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Officials in Maricopa County, Ariz., threw up another roadblock before the state Senate’s 2020 election audit this week, refusing to surrender a portion of subpoenaed materials due to the alleged security risks they pose. 

That refusal came in the form of a letter on Monday from the Maricopa County Attorney’s Office that cited “a significant security risk to law enforcement data utilized by the Maricopa County Sheriff’s Office as well as numerous federal agencies.”

In its subpoena, the Arizona State Senate had asked for, in part, “access or control of all routers, tabulators or combinations thereof, used in connection with the administration of the 2020 election, and the public IP of the router.”

The Monday letter from the MCAO said the county was refusing to hand over those routers or even digital copies of them, citing an alleged “security risk” associated with the hardware. 

County spokesman Fields Moseley told Just the News on Thursday that “the routers the Senate subpoena commanded the County produce support [more than 50] departments, not just elections operations,” including “critical law enforcement data that, by law, cannot be disclosed, as well as Maricopa County residents’ protected health information and full social security numbers.”  

“By providing the routers, or even virtual images of routers, sensitive data and the lives of law enforcement personnel could be endangered,” he added. 

That explanation would appear to conflict with the February ruling of Maricopa County Superior Court Judge Timothy Thomason in which the judge ordered Maricopa to comply with the state Senate’s subpoena. Addressing the county’s numerous objections to the subpoena, Thomason argued that Maricopa’s claims of confidentiality concerns do not preempt the requirements of the subpoena. 

“The Senators had the power to issue the Subpoenas and have the statutory power to enforce those Subpoenas in the manner set forth in the statutes,” Thomason wrote. “The Subpoenas are, in essence, the equivalent of a Court order, requiring production of certain information. The County cannot avoid a subpoena based on statutes that require that the material being subpoenaed be kept confidential.”

Thomason’s ruling constituted “a minute entry that the subpoenas are legitimate and enforceable by the Senate,” Moseley said. “Maricopa County has worked hard to comply with the demands of the subpoena and tried to solve this security risk in a number of ways. We continue to study this issue.”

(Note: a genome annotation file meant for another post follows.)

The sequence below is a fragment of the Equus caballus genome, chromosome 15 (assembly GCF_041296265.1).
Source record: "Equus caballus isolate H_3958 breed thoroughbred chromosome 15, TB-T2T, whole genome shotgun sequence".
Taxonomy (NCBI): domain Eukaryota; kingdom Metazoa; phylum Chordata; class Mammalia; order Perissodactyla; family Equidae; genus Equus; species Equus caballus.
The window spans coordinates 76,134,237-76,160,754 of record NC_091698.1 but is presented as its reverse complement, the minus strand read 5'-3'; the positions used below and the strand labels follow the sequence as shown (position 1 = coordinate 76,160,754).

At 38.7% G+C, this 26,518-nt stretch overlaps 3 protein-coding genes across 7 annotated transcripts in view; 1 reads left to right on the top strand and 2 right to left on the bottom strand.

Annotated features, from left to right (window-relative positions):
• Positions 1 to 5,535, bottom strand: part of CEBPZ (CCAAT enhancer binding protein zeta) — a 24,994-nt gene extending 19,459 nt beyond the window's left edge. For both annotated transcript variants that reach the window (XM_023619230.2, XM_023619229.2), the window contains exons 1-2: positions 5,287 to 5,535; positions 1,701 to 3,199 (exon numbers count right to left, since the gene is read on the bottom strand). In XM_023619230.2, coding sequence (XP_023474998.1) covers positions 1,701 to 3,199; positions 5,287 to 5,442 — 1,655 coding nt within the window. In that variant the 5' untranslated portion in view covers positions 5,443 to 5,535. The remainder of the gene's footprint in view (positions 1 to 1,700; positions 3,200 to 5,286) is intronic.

Ken Bennett, the former Arizona Secretary of State and the current liaison between the audit team and the state Senate, said the legislature is working to obtain the routers in spite of the county’s denial. “I don’t know why the routers in a tabulation and election center have anything to do with the Maricopa County Sheriff’s Office or numerous federal agencies,” Bennett told Just the News on Thursday.

Moseley said the county is “working with the IT professionals to better explain the function of these routers because a lot of people are asking.”

If the county prevails, that could mean that a significant portion of the election is itself effectively un-auditable, insofar as a fair chunk of the election data may be stored on hardware shielded by adjacent confidentiality claims. 

The Arizona audit has been the most high-profile effort by Republicans yet to investigate the results of last year’s election to ensure that the official outcome of that race was properly certified, with the router controversy being just one of many roadblocks thrown up by the county in the last several months. 

State Senate Republicans fought for several months to secure the audit, battling the issue out in Arizona court before getting the green light earlier this year.

A further legal challenge by state Democrats came to an end this week with an agreement between the Arizona Democratic Party, state Senate President Karen Fann, and several other parties, including Cyber Ninjas, the Florida-based security firm conducting the audit.

That agreement in part stipulated that Cyber Ninjas workers “will not compare signatures on early ballot envelopes with signatures from the voter registration file.” The agreement also demanded that auditors put in place numerous security measures to ensure the integrity of the archived voting materials.